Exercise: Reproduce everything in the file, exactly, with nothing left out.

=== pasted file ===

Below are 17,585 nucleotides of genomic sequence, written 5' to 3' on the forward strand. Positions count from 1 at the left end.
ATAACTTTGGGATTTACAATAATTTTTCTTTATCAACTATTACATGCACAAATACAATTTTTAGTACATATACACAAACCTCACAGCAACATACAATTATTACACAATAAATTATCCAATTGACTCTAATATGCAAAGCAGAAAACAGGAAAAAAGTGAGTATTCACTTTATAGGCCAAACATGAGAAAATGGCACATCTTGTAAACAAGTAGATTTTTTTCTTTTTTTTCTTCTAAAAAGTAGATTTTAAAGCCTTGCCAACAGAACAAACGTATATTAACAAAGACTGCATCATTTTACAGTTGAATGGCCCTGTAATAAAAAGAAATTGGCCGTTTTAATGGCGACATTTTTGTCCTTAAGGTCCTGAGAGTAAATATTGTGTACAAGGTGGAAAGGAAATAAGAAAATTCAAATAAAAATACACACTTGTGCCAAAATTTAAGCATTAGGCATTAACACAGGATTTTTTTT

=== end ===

Below are 17,585 nucleotides of genomic sequence, written 5' to 3' on the forward strand. Positions count from 1 at the left end.
ATAACTTTGGGATTTACAATAATTTTTCTTTATCAACTATTACATGCACAAATACAATTTTTAGTACATATACACAAACCTCACAGCAACATACAATTATTACACAATAAATTATCCAATTGACTCTAATATGCAAAGCAGAAAACAGGAAAAAAGTGAGTATTCACTTTATAGGCCAAACATGAGAAAATGGCACATCTTGTAAACAAGTAGATTTTTTTCTTTTTTTTCTTCTAAAAAGTAGATTTTAAAGCCTTGCCAACAGAACAAACGTATATTAACAAAGACTGCATCATTTTACAGTTGAATGGCCCTGTAATAAAAAGAAATTGGCCGTTTTAATGGCGACATTTTTGTCCTTAAGGTCCTGAGAGTAAATATTGTGTACAAGGTGGAAAGGAAATAAGAAAATTCAAATAAAAATACACACTTGTGCCAAAATTTAAGCATTAGGCATTAACACAGGATTTTTTTT